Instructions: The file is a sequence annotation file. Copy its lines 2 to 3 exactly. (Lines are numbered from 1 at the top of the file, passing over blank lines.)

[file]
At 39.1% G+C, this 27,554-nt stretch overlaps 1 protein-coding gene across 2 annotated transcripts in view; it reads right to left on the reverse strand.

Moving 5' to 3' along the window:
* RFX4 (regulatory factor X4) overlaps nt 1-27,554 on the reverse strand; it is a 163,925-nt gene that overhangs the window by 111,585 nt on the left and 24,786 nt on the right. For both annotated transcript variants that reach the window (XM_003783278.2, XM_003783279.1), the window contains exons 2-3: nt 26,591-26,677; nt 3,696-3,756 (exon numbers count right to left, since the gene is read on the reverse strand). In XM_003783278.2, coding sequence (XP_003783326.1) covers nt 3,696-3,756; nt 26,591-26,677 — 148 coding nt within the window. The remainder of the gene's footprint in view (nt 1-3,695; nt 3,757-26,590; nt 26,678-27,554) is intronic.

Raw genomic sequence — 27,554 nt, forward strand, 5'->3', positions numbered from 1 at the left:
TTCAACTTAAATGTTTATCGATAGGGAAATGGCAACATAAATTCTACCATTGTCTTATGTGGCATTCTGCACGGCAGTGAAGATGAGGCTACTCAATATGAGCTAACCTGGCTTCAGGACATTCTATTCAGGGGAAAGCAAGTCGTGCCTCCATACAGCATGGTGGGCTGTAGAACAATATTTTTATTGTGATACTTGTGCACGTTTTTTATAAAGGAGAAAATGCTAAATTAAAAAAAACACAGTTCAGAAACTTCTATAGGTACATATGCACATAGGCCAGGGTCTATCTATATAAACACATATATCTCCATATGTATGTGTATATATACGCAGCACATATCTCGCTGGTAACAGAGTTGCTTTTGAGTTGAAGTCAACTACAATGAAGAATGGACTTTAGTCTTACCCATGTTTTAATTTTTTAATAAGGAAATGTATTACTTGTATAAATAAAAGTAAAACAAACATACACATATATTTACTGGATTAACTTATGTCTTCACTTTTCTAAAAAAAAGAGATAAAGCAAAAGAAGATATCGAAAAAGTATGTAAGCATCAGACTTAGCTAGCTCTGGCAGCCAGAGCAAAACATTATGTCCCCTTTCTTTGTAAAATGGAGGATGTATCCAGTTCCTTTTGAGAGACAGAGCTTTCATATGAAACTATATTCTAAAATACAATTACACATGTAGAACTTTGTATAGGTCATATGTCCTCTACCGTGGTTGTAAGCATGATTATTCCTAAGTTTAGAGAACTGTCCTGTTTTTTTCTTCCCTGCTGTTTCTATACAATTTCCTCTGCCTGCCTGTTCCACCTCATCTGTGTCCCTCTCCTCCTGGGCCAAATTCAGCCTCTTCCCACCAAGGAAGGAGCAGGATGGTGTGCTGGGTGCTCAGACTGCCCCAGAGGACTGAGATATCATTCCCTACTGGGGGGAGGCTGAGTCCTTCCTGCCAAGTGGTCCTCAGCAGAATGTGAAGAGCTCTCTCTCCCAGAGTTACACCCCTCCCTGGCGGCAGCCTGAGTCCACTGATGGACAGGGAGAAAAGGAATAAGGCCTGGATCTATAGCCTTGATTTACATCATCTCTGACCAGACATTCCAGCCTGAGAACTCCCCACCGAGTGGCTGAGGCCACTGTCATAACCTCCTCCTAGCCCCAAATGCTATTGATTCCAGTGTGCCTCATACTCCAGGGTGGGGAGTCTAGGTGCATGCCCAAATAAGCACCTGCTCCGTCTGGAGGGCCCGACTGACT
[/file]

Moving 5' to 3' along the window:
* RFX4 (regulatory factor X4) overlaps nt 1-27,554 on the reverse strand; it is a 163,925-nt gene that overhangs the window by 111,585 nt on the left and 24,786 nt on the right. For both annotated transcript variants that reach the window (XM_003783278.2, XM_003783279.1), the window contains exons 2-3: nt 26,591-26,677; nt 3,696-3,756 (exon numbers count right to left, since the gene is read on the reverse strand). In XM_003783278.2, coding sequence (XP_003783326.1) covers nt 3,696-3,756; nt 26,591-26,677 — 148 coding nt within the window. The remainder of the gene's footprint in view (nt 1-3,695; nt 3,757-26,590; nt 26,678-27,554) is intronic.